Let us start with something Jesus did which is typically glossed over. It appears that after healing people and exorcising demons, a crowd gathered around Jesus. In Matthew 8:18, we see that Jesus did what any deity-made-flesh-to-show-His-love-and-grant-salvation would do. Jesus ran away from the crowd. OK, He did not really run, but He decided to take a boat across the lake to get away.

No reason is given for His flight. Maybe Jesus was tired of exorcisms, or perhaps He felt like He had spoken to these people enough. For whatever reason, the crowd was there to see Him, but He did not want to see them. Perhaps Jesus was just trying to let them know how God would interact with them in the future. They would seek after God. God would go somewhere else.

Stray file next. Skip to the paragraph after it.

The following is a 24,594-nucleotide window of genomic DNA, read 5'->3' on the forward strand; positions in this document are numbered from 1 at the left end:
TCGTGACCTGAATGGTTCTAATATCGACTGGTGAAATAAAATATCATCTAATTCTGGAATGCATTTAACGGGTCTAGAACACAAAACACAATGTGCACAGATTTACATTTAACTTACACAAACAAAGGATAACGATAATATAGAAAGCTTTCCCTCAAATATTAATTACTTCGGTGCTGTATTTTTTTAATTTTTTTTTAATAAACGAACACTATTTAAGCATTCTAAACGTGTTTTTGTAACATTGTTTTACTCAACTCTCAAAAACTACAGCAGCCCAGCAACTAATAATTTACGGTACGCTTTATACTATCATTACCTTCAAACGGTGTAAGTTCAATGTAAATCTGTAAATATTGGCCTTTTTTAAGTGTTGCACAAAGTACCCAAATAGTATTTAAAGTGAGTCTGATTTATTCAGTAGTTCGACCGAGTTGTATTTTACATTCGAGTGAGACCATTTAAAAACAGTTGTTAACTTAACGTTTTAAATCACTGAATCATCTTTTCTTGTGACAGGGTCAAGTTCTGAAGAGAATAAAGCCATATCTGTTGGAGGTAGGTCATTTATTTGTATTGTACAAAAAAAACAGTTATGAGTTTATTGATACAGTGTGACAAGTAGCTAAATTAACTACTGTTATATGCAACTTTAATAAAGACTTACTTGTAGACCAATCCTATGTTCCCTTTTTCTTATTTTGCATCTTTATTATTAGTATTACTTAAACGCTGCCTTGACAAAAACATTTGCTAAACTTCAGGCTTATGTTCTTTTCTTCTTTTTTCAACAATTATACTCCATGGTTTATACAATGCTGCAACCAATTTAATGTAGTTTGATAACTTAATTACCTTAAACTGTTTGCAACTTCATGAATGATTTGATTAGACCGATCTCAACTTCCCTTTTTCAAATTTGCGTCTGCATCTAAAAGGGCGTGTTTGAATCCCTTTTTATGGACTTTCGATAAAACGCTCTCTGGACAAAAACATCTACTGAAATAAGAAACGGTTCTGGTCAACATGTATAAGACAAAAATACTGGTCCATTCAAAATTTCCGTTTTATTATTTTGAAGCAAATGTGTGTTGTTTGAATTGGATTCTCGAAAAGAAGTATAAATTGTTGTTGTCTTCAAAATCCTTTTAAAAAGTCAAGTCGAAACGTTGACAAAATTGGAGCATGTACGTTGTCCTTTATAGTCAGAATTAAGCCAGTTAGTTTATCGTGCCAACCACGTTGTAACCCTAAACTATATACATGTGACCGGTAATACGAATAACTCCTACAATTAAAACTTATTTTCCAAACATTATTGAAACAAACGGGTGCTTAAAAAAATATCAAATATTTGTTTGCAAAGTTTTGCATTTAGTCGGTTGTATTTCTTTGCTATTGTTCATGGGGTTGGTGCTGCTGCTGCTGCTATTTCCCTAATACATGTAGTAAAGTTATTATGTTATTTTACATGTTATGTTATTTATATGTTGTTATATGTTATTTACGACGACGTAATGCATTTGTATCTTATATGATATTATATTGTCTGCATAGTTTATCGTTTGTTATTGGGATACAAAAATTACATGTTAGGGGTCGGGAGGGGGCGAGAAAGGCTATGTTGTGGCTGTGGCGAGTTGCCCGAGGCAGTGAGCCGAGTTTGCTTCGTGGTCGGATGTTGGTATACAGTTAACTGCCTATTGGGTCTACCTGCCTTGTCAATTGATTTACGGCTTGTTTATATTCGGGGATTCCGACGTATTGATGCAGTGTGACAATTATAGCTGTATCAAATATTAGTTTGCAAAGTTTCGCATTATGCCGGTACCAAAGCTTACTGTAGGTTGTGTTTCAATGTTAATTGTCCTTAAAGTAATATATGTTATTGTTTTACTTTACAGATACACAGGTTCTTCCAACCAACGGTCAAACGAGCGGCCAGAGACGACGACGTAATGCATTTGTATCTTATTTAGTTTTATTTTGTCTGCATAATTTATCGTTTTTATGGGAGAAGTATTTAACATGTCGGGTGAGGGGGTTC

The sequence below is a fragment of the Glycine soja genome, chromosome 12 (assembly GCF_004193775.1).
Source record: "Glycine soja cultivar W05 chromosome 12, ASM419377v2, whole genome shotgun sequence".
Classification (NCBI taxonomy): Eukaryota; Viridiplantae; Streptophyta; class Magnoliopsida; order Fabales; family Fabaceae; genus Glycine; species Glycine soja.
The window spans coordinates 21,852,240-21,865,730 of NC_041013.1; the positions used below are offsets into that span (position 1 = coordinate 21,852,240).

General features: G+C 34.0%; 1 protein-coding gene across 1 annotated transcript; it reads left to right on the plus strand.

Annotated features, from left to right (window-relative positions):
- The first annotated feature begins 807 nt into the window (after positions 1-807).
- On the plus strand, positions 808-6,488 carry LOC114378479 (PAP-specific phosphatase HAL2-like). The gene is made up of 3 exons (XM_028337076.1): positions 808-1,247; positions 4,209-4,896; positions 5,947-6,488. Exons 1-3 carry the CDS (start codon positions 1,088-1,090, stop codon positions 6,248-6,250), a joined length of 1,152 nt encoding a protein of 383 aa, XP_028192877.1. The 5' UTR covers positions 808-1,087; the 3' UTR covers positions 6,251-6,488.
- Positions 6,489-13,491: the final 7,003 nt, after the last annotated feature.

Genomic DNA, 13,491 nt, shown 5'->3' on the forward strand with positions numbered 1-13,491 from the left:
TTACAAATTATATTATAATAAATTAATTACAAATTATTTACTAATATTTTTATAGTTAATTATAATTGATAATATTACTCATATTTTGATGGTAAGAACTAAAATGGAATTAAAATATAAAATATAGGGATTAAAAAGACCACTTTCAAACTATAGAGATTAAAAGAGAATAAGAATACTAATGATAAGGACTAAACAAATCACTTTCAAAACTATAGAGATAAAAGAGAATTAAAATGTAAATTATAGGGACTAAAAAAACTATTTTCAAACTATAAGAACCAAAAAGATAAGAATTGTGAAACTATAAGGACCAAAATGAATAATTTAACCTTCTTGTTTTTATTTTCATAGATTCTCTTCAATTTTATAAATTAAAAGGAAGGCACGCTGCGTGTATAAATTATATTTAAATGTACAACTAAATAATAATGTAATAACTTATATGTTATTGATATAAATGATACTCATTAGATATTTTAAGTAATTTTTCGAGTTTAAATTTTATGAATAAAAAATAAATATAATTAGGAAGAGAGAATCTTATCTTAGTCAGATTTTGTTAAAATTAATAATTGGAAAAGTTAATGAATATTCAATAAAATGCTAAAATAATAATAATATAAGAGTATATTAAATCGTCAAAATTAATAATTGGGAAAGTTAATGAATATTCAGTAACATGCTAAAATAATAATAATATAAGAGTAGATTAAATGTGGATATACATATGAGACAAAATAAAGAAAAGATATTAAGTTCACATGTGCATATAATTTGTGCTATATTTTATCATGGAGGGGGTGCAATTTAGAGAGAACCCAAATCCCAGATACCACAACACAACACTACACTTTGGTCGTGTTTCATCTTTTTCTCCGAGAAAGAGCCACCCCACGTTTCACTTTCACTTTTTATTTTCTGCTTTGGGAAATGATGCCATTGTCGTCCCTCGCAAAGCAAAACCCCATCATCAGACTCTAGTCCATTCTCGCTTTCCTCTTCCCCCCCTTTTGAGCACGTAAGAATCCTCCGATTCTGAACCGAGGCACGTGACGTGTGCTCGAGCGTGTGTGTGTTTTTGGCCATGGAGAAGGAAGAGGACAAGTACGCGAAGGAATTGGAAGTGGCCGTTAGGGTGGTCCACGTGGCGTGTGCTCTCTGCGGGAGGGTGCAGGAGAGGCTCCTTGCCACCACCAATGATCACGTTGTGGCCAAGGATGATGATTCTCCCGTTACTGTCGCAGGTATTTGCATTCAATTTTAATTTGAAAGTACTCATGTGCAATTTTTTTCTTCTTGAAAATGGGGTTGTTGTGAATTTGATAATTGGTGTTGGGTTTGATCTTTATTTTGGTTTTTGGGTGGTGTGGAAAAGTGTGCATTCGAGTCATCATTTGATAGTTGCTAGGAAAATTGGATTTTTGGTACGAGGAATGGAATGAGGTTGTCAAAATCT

Presumably, as they were preparing the boat, a teacher of the Law tells Jesus that he wants to follow Him, but Jesus warns the teacher that He is a rambling man (Matthew 8:19-20). Luke 9:57-58 records this same conversation, except that Luke has the conversation happen while walking on a road from one village to another (Luke 9:56). Thank God the Bible is inerrant.

Both Matthew 8:21-22 and Luke 9:59-60 agree on what conversation happens next, but they may not agree on the content of those conversations. Let us go with a side-by-side comparison:

Matthew 8:21-22
Luke 9:59-60
Another disciple said to [Jesus], "Lord, first let me go and bury my father."

But Jesus told him, "Follow Me, and let the dead bury their own dead." NIV
[Jesus] said to another man, "Follow Me." But the man replied, "Lord, first let me go and bury my father."

Jesus said to him, "Let the dead bury their own dead, but you go and proclaim the Kingdom of God." NIV

So in Matthew's version it seems like Jesus wants this disciple to follow Him and forget about the funeral. In Luke's version, it seems like Jesus is telling the “man” (who probably was not yet a disciple given that Jesus asks the man to follow Him) to go to somewhere to proclaim the Kingdom of God, possibly at that funeral while others bury his father. Which one is right? Flip a coin.